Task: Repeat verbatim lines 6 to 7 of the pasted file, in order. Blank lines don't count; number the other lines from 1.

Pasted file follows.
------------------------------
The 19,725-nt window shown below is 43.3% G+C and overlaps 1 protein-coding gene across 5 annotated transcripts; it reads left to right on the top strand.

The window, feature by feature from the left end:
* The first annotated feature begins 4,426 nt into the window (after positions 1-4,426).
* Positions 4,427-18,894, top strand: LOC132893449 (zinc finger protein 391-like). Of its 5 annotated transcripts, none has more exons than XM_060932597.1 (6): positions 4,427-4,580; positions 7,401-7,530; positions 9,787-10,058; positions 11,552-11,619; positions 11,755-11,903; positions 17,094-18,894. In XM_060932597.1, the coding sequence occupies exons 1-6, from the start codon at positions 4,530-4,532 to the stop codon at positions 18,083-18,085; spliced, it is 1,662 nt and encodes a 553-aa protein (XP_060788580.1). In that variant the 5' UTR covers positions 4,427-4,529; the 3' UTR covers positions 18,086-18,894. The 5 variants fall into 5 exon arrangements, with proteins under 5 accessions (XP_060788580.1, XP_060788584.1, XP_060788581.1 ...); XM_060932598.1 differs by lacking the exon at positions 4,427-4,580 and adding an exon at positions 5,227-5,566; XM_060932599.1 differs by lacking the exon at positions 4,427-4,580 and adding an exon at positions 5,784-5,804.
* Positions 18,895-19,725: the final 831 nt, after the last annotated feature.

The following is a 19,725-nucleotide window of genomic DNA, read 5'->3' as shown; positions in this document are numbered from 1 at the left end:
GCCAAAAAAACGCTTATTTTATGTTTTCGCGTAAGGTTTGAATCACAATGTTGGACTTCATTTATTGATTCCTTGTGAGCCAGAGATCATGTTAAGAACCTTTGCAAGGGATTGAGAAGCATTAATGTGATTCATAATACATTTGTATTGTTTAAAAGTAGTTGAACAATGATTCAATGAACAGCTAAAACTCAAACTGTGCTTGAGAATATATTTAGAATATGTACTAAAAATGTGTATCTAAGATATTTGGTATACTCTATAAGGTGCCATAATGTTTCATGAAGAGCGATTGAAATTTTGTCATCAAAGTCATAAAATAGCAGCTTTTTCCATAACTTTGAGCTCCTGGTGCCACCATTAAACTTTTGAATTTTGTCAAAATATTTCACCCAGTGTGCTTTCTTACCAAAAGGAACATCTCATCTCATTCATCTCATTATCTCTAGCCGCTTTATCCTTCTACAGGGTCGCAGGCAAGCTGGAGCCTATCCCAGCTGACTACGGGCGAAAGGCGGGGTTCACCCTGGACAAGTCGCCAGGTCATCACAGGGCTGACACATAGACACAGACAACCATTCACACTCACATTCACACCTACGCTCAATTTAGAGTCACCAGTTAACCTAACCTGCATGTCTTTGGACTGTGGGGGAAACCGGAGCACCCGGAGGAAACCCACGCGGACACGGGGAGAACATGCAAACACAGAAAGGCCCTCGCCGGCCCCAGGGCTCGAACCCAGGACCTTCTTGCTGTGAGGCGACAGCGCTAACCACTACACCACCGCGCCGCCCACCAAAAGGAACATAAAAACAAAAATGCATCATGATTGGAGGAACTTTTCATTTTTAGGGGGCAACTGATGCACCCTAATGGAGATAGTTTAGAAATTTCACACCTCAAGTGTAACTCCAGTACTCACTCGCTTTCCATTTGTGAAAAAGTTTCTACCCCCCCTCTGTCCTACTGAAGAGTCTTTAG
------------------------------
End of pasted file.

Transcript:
The following is a 19,725-nucleotide window of genomic DNA, read 5'->3' as shown; positions in this document are numbered from 1 at the left end:
GCCAAAAAAACGCTTATTTTATGTTTTCGCGTAAGGTTTGAATCACAATGTTGGACTTCATTTATTGATTCCTTGTGAGCCAGAGATCATGTTAAGAACCTTTGCAAGGGATTGAGAAGCATTAATGTGATTCATAATACATTTGTATTGTTTAAAAGTAGTTGAACAATGATTCAATGAACAGCTAAAACTCAAACTGTGCTTGAGAATATATTTAGAATATGTACTAAAAATGTGTATCTAAGATATTTGGTATACTCTATAAGGTGCCATAATGTTTCATGAAGAGCGATTGAAATTTTGTCATCAAAGTCATAAAATAGCAGCTTTTTCCATAACTTTGAGCTCCTGGTGCCACCATTAAACTTTTGAATTTTGTCAAAATATTTCACCCAGTGTGCTTTCTTACCAAAAGGAACATCTCATCTCATTCATCTCATTATCTCTAGCCGCTTTATCCTTCTACAGGGTCGCAGGCAAGCTGGAGCCTATCCCAGCTGACTACGGGCGAAAGGCGGGGTTCACCCTGGACAAGTCGCCAGGTCATCACAGGGCTGACACATAGACACAGACAACCATTCACACTCACATTCACACCTACGCTCAATTTAGAGTCACCAGTTAACCTAACCTGCATGTCTTTGGACTGTGGGGGAAACCGGAGCACCCGGAGGAAACCCACGCGGACACGGGGAGAACATGCAAACACAGAAAGGCCCTCGCCGGCCCCAGGGCTCGAACCCAGGACCTTCTTGCTGTGAGGCGACAGCGCTAACCACTACACCACCGCGCCGCCCACCAAAAGGAACATAAAAACAAAAATGCATCATGATTGGAGGAACTTTTCATTTTTAGGGGGCAACTGATGCACCCTAATGGAGATAGTTTAGAAATTTCACACCTCAAGTGTAACTCCAGTACTCACTCGCTTTCCATTTGTGAAAAAGTTTCTACCCCCCCTCTGTCCTACTGAAGAGTCTTTAG